WASHINGTON, DC—This time last year, a group of VA-funded researchers at MIT announced that they had developed a robot-assisted therapy for stroke patients that greatly improved patient outcome without significantly raising costs. In chronic stroke survivors, robot-assisted therapy led to modest improvements in upper-body motor functioning and in quality of life.
The expectation voiced by the researchers was that this would be the next generation of stroke rehabilitation, and that use of robots would eventually become widespread. However, new data analysis shows that the benefits of the robot were statistically small, and its cost-effectiveness is in question.
Stroke survivors are a common sight in the VA system. Approximately 6,000 veterans are hospitalized annually in VA facilities for stroke. Some 40% of stroke survivors have moderate functional impairments, and an additional 15% to 30% have severe impairments. The rehab robot, which resembles a robotic gym with a flat-screen monitor connected to a joystick-like device, was designed to help patients build strength and dexterity in their arms.
“One of the things that robots do nicely is that they work on direction, speed, and control. And they work on a movement many more times than a therapist can do it,” said Todd Wagner, PhD, a health economist at the Palo Alto VA, as he explained his research to a roomful of researchers at the annual VA Health Services R&D conference. “It really focuses on what the patient needs to improve.”
The robot also gives quantifiable feedback on quality and performance but doesn’t really take the place of a human therapist. “The downside is that it doesn’t chat with you. It doesn’t get you coffee,” Wagner said. “When you talk to veterans about how they see the robot, you realize that there is a real benefit to having a person there.”
And while a therapist is still needed to oversee therapy with the robot, that therapist often must split his or her time with a number of patients. “But it means that these robots could lead to efficiencies,” Wagner said. “You can put multiple patients on the same robot at one time. The therapist just needs to spend 15 minutes with the patients getting them set up.”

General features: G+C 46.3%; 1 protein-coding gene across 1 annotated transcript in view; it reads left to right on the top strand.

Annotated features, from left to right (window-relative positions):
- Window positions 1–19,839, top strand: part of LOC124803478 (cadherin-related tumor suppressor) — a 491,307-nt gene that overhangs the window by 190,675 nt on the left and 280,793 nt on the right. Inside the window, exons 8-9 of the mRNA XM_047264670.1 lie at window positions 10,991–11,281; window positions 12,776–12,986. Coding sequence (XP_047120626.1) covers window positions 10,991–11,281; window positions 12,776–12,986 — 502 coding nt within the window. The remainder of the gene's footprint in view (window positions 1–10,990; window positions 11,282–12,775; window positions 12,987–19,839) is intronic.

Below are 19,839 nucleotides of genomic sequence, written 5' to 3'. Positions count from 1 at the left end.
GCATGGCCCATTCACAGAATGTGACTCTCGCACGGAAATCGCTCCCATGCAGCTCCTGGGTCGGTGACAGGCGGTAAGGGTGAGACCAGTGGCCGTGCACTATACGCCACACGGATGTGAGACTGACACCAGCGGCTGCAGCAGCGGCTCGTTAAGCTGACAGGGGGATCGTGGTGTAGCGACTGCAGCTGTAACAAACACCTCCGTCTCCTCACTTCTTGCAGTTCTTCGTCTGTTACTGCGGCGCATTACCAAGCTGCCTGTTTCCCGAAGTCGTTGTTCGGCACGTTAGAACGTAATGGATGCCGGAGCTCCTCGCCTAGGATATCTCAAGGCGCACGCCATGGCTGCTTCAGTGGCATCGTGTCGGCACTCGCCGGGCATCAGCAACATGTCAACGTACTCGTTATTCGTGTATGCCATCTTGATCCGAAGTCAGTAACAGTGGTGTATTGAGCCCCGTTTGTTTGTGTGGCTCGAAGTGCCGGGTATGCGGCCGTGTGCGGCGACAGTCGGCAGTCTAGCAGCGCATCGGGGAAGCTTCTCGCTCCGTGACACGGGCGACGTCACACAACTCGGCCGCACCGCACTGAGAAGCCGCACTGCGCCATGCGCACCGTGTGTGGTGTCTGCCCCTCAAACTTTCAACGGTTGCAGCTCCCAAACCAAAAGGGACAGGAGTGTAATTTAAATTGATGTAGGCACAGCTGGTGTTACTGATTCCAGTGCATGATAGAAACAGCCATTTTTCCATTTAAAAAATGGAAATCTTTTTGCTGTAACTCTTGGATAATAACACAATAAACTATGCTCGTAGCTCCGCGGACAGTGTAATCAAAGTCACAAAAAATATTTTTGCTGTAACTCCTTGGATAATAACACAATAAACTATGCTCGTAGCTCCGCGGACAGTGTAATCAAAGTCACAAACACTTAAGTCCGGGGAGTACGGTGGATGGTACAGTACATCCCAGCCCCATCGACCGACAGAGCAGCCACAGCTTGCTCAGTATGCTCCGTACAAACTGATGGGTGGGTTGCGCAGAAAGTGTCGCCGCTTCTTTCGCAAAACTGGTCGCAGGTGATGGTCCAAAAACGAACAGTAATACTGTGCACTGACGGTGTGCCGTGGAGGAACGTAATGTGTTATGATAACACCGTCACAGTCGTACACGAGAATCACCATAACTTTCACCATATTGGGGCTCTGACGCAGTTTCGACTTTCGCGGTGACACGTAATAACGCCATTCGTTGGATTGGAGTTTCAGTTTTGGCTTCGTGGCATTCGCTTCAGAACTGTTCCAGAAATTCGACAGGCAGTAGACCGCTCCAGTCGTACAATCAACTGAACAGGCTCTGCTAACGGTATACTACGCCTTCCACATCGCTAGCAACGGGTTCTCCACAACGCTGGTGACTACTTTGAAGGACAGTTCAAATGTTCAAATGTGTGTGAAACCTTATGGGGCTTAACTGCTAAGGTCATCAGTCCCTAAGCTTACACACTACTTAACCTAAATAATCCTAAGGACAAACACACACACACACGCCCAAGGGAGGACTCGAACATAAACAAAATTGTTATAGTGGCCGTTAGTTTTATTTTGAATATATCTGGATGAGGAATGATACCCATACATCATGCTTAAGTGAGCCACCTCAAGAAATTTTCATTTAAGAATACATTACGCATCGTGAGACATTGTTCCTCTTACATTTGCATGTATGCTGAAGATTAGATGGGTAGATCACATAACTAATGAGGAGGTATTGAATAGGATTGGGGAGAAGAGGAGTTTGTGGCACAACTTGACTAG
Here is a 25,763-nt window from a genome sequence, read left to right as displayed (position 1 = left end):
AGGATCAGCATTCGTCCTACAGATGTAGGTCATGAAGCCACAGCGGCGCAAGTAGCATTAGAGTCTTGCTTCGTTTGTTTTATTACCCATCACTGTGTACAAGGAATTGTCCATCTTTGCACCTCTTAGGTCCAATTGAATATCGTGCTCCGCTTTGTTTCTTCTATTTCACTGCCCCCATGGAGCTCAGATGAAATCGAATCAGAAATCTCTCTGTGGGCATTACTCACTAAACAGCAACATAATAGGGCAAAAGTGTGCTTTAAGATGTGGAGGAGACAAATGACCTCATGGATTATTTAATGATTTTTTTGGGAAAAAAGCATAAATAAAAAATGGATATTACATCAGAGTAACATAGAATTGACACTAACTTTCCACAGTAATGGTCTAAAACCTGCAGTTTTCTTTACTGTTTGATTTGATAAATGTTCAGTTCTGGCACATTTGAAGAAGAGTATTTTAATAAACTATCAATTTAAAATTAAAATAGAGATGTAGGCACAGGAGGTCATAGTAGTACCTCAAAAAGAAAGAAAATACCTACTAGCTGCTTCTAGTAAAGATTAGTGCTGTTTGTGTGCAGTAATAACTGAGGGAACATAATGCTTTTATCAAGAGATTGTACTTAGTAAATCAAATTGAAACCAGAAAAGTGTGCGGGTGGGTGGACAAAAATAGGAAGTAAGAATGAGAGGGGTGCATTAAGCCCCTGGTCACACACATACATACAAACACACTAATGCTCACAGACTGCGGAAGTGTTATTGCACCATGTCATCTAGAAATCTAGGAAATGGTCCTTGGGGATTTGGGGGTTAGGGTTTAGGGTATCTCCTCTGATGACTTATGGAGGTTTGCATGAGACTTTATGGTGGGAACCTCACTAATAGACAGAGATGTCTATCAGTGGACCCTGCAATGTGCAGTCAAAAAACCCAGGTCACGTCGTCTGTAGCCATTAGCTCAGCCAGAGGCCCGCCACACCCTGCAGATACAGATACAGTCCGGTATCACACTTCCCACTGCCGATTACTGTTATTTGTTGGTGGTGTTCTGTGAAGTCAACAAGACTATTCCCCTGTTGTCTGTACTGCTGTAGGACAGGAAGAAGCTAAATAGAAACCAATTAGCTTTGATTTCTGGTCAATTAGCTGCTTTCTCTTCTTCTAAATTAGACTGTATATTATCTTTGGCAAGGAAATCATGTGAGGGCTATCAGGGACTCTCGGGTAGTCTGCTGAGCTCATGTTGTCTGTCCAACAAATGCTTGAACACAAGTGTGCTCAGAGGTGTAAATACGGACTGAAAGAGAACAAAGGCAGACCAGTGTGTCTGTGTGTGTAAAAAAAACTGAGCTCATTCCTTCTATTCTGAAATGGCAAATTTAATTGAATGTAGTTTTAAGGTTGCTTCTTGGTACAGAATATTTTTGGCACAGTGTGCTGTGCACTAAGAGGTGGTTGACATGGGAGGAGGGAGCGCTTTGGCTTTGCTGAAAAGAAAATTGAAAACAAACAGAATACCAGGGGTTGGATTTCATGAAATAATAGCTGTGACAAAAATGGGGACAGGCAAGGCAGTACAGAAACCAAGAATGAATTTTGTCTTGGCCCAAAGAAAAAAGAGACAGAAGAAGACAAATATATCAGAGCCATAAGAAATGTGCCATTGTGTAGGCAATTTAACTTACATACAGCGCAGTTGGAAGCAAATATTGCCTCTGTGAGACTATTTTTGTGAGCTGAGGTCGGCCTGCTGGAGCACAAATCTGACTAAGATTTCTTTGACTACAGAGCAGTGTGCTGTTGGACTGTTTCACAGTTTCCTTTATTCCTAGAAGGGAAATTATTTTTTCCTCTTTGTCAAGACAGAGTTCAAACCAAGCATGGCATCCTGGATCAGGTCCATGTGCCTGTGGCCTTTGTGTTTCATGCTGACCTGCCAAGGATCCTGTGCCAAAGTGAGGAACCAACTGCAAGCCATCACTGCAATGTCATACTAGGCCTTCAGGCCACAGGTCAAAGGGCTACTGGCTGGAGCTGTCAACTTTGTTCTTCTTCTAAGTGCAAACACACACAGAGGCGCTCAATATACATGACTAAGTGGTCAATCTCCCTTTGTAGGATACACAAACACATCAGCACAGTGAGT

The Cost of Innovation
The initial cost of each robot is significant—$230,750—and it has an estimated five-year lifespan. There is also a $15,000 maintenance contract for years two through five plus an average $20 cost per patient session to run the machine, and $120 for therapist time, although the latter can be split among multiple patients.
Wagner looked at study data comparing the robot system to a high-intensity form of traditional therapy which mirrored the kind of intensity of treatment patients were getting with the robot. He and his colleagues estimated the intervention costs and tracked participants’ VA health care use and costs using national VA databases for 36 weeks. They also collected self-reported non-VA utilization, use of caregiver support, and quality of life. Then the researchers analyzed the cost data using multivariate regression models while controlling for site, presence of a prior stroke, and VA costs in the year prior to randomization.
The average cost of the 12-week therapy session was approximately $9,500 and $8,000 for the robot and in- tensive comparison therapy, respectively. However, this difference was offset by health care intervention costs. When intervention and health care costs were combined, the average cost of the robot group was $22,171 while the intensive comparison therapy groups and usual care groups were $20,368 and $19,098, respectively.
“Robot therapy was not more expensive, but the changes in quality of life were small and not statistically significant,” Wagner said.
“All we can really say is that there’s considerable uncertainty about this new technology and whether or not it’s cost effective,” Wagner admitted. “We have not yet identified the cost-effectiveness benchmark.”
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